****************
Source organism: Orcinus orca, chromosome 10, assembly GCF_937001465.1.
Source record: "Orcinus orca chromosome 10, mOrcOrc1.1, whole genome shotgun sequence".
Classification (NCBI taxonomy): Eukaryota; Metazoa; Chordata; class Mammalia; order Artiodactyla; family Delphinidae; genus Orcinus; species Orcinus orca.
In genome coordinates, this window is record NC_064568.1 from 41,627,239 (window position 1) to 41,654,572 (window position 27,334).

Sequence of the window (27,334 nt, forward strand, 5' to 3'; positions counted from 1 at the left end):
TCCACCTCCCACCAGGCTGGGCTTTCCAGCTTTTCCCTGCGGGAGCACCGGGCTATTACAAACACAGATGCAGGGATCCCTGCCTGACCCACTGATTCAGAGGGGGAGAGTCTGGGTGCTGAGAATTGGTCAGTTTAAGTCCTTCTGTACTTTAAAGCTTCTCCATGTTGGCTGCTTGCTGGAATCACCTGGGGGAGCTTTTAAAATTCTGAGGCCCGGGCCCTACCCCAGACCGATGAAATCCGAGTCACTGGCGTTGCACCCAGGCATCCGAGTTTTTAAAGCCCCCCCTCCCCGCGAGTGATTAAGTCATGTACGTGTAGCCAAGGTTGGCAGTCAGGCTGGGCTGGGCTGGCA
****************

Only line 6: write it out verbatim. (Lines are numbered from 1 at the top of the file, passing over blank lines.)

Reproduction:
TCCACCTCCCACCAGGCTGGGCTTTCCAGCTTTTCCCTGCGGGAGCACCGGGCTATTACAAACACAGATGCAGGGATCCCTGCCTGACCCACTGATTCAGAGGGGGAGAGTCTGGGTGCTGAGAATTGGTCAGTTTAAGTCCTTCTGTACTTTAAAGCTTCTCCATGTTGGCTGCTTGCTGGAATCACCTGGGGGAGCTTTTAAAATTCTGAGGCCCGGGCCCTACCCCAGACCGATGAAATCCGAGTCACTGGCGTTGCACCCAGGCATCCGAGTTTTTAAAGCCCCCCCTCCCCGCGAGTGATTAAGTCATGTACGTGTAGCCAAGGTTGGCAGTCAGGCTGGGCTGGGCTGGCA